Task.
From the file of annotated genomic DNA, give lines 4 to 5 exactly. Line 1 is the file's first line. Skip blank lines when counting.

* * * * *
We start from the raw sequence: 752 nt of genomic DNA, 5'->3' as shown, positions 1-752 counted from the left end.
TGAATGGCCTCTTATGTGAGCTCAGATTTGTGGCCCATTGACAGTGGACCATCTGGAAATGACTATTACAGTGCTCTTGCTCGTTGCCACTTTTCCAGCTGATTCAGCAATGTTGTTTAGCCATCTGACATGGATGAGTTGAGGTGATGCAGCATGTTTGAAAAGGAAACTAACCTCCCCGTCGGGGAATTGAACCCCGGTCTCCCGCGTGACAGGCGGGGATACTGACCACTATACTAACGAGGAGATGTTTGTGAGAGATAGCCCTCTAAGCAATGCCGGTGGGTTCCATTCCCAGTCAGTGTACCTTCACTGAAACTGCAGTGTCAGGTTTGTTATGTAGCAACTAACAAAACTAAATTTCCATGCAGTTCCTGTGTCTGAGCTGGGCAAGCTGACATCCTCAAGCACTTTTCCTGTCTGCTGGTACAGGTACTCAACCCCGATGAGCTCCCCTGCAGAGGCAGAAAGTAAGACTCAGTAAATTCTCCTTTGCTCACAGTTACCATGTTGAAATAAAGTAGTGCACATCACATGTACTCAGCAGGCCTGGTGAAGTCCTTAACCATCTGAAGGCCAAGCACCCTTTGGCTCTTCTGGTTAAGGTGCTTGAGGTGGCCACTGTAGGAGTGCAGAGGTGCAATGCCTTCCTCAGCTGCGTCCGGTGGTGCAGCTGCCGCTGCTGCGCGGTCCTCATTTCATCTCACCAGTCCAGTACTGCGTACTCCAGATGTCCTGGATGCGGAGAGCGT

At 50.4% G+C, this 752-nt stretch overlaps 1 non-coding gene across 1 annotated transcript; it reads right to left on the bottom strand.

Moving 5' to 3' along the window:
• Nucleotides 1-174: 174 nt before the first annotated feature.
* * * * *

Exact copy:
Moving 5' to 3' along the window:
• Nucleotides 1-174: 174 nt before the first annotated feature.